Texas City Port Explosion
On April 16, 1947, another powerful explosion occurred in the port of the American Texas City. As in Beirut, a cargo of ammonium nitrate exploded here. It all started with a fire aboard the French transport ship Grandcamp. It was another Liberty type transport. The fire on board the ship began at about 8 am. More than an hour passed from the start of the fire to the explosion. During this time, the entire crew got off the ship, except for the captain, and 27 of the 50 city firefighters that were available in Texas City managed to get on board.
Destroyed 5-story rubber plant in Texas City
The explosion on board the ship occurred at 9:12 local time. 2300 tons of ammonium nitrate exploded. The victims of this explosion turned out to be more than it could have been, since the fire on board the ship attracted the attention of a large number of onlookers, who were watching what was happening along the coastline. People believed they were at a safe distance. The attention of onlookers was additionally attracted by the unusually bright yellow-orange smoke rising from the holds of the ship. Experts later noted that this color was characteristic of the resulting nitrogen dioxide vapor.
The catastrophe that happened is considered the largest for American industry in its entire history. As a result of the explosion, the port was destroyed. The blast wave, fires and the resulting 4,5-meter wave destroyed or seriously damaged a thousand different buildings. The explosion killed and went missing 581 people, more than five thousand residents of the city received various injuries. The fire destroyed 1100 vehicles and 362 freight cars. Blast damage affected 2/3 of the city and 3/4 of the entire chemical and oil refining industry, which was located in Texas City. The force of the explosion was such that the two-ton anchor of the Grandcamp transport was found later 2,6 km from the explosion site.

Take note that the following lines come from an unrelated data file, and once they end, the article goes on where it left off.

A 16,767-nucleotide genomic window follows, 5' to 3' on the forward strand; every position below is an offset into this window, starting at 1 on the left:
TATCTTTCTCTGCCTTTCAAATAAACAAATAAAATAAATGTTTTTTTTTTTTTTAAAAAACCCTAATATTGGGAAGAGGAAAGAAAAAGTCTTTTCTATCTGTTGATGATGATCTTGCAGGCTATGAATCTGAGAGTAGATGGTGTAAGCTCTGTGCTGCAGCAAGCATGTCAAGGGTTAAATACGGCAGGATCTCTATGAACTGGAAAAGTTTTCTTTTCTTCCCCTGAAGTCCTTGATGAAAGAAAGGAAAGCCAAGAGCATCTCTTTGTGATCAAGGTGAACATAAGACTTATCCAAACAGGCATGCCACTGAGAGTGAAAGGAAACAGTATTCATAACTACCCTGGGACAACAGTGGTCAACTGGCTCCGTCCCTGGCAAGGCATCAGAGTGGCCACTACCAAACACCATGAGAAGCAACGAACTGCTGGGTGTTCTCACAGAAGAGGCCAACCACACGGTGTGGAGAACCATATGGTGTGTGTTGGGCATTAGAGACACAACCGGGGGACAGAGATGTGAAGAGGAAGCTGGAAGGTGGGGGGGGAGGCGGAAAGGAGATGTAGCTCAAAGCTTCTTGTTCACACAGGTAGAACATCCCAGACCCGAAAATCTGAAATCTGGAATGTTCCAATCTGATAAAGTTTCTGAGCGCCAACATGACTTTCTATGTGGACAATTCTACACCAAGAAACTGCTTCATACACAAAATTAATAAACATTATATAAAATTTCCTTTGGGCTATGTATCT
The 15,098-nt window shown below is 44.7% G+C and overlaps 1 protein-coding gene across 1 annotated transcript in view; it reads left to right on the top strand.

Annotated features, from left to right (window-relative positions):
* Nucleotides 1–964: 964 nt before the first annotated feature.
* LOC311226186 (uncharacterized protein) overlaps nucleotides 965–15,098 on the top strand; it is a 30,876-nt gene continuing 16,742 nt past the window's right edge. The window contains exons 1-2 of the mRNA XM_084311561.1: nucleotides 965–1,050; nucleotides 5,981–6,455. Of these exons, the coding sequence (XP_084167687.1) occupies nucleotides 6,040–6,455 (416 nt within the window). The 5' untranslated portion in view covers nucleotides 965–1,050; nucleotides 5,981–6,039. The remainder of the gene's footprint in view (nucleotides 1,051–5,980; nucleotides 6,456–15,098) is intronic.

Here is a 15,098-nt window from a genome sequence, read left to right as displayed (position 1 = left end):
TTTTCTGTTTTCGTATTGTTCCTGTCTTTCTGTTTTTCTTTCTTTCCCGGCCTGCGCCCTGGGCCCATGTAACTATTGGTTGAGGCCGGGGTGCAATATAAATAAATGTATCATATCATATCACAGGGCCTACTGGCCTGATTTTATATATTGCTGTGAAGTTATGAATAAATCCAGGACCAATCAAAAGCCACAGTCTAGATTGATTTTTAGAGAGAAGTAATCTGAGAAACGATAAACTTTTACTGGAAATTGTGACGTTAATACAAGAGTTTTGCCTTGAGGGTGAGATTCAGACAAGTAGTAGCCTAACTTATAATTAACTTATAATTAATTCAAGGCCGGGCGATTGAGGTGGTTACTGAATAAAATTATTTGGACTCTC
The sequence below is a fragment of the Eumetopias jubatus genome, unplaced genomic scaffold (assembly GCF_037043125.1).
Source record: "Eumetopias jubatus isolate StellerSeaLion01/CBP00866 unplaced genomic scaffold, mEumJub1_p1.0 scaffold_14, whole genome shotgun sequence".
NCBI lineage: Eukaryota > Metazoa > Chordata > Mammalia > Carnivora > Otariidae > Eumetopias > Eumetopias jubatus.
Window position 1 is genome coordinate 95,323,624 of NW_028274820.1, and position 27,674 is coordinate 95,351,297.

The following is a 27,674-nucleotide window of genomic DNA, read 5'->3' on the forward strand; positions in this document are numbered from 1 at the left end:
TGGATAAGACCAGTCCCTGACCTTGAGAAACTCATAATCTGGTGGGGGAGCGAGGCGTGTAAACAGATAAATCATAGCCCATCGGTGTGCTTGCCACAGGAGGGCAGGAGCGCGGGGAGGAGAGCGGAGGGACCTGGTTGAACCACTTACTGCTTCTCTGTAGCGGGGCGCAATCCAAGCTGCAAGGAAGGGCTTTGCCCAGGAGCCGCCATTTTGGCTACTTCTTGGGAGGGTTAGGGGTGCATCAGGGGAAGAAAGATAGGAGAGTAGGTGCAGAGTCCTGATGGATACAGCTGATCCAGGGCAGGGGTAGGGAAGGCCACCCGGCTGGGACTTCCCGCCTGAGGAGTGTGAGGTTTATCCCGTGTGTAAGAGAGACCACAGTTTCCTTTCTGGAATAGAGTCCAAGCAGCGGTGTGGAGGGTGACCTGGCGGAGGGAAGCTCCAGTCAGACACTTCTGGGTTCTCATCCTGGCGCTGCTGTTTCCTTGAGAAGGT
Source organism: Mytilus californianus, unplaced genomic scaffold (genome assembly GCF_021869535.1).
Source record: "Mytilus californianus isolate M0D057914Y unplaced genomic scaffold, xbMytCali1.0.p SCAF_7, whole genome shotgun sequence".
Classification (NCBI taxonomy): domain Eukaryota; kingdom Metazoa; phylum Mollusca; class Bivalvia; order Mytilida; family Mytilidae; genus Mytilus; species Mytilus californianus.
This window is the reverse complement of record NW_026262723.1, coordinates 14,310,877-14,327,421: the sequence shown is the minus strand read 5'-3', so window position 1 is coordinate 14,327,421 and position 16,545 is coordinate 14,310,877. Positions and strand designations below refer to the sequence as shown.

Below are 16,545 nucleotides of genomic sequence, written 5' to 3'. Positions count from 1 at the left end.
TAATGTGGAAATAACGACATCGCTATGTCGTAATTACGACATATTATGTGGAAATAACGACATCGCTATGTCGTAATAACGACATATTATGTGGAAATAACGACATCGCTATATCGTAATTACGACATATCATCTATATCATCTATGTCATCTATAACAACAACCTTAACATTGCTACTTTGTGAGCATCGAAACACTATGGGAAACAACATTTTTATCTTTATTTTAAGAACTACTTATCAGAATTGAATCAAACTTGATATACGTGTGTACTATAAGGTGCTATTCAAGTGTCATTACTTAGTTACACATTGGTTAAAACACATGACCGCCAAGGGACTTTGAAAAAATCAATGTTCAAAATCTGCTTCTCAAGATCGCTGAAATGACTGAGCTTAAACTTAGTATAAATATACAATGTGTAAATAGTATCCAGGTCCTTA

Burned-out cars in a parking lot located 400 meters from the port in Texas City
The explosion and the ensuing fires completely burned down several chemical plants and oil storage facilities. At the same time, the force of the fires was such that the fight against them continued even a week after the explosion. The total property damage was estimated at $ 100 million ($ 1,1 billion in 2019 prices). Events in Texas City sparked the first class action lawsuit against the US government. The lawsuit was filed on behalf of 8485 citizens who suffered in various forms from the explosion and its consequences.